Many of the construction workers who spoke to Amnesty International reported arriving in Qatar to find that the terms and conditions of their work were different from those that they had been promised, either verbally or in writing. “In some cases the promises were made by recruitment agents or brokers in their home countries; in other instances by their employer in Qatar. Some workers told Amnesty International that they had signed agreements in their home countries but had these removed on arrival in Doha – either by their recruitment agent, or by their employer – and were either given new “agreements” in Arabic, or simply informed of the real terms and conditions of their work.”
Following Amnesty’s investigations, many of the project owners and main contractors did promise to take action.
For instance, OHL that had used PSCI as a sub-contractor on the Sidra Project said that it shared Amnesty’s “concern and disquiet by the negligent behaviour of our subcontractor PSCI [sic] towards its employees” but could not require PCSI to comply with its obligations towards its workers because at this point it had no contractual relationship with them.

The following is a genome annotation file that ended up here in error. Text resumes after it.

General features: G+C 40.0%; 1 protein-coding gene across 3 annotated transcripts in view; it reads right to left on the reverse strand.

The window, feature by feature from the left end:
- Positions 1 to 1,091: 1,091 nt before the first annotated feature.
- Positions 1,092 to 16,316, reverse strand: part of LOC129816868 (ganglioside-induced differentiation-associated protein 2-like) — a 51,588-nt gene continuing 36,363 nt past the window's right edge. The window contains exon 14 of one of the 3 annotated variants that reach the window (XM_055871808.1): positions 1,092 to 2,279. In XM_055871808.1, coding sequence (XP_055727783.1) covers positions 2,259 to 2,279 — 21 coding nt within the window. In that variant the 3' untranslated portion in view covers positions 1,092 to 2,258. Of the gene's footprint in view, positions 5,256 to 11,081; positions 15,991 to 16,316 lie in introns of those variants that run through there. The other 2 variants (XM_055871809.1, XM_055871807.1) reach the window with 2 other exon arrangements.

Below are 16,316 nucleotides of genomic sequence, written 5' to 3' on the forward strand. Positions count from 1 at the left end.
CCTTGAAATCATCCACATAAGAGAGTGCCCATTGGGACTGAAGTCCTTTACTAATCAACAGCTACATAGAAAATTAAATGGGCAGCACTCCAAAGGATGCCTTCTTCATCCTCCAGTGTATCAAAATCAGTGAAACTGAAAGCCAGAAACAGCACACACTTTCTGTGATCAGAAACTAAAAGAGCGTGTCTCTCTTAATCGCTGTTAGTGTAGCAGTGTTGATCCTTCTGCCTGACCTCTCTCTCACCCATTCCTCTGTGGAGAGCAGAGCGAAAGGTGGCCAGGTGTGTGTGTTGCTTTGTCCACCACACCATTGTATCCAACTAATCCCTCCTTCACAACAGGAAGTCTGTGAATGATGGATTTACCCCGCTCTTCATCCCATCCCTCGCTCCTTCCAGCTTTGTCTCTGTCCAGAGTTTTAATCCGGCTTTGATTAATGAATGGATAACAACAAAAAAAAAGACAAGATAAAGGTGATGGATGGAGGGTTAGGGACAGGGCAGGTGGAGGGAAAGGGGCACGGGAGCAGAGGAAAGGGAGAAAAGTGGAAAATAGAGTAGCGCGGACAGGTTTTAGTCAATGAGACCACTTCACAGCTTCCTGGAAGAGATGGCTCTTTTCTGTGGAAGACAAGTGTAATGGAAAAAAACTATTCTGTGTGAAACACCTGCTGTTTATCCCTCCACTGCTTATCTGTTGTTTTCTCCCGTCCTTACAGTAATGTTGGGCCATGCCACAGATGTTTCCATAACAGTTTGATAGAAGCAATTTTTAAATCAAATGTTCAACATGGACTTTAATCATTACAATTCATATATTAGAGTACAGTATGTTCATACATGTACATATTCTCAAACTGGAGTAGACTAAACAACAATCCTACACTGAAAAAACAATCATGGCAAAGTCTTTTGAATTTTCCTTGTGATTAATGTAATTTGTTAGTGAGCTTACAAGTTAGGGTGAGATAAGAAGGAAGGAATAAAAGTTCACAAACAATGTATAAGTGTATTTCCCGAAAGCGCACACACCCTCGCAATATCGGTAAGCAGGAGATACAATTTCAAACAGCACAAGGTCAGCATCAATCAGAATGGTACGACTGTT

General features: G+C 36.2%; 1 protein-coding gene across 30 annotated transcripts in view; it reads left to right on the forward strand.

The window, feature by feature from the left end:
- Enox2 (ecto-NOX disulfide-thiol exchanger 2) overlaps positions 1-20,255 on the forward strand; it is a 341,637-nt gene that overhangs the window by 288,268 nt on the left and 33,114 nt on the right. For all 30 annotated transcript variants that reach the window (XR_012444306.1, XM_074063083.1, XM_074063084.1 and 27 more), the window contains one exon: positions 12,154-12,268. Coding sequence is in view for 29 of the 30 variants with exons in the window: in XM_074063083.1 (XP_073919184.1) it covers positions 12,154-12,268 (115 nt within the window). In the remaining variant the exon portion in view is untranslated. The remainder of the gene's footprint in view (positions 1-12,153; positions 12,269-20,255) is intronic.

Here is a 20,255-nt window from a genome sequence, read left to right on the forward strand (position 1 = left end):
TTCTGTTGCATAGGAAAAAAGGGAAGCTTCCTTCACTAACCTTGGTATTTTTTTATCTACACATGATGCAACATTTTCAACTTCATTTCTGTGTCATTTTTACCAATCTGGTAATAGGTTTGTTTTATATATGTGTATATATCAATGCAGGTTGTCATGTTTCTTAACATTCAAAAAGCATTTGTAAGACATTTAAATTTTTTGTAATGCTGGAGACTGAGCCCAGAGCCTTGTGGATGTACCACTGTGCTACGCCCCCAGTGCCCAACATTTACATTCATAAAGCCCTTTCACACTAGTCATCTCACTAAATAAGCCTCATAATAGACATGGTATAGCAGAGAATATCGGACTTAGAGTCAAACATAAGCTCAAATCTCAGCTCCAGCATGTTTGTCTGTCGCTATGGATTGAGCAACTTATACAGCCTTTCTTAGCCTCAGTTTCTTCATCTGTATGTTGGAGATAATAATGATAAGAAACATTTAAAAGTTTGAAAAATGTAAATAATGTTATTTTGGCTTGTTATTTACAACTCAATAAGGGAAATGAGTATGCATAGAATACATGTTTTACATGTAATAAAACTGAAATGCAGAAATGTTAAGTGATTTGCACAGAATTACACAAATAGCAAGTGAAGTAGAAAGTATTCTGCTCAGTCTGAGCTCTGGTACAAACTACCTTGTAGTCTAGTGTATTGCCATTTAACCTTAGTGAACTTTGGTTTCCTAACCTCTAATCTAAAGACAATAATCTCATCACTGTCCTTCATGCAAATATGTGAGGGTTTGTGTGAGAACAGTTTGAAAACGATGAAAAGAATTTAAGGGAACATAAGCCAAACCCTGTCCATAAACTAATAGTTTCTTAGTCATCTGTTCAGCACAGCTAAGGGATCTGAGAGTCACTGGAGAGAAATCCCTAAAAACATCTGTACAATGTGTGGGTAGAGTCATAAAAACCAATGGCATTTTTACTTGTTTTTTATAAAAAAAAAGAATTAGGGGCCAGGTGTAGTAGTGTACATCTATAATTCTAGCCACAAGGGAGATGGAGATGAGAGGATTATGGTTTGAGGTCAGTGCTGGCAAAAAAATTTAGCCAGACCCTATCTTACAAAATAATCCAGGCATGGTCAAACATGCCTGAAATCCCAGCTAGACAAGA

While Amnesty saw this as a positive move, it also noted that project owners should have their own processes, to be “capable of detecting that its subcontractors were engaged in this kind of behavior.”
Amnesty writes that for many of Qatar’s biggest projects, the ultimate owner or client is a Qatari institution, which is part of – or closely linked to – the government. “The Middle East Economic Digest estimates that between 2012 and 2020, there will be US$117.5 billion-worth of capital spend by the Qatari government on projects. This is then awarded to various locally registered construction companies to execute. According to the most recent census data, there were 2,519 construction companies in Qatar as of 2010.”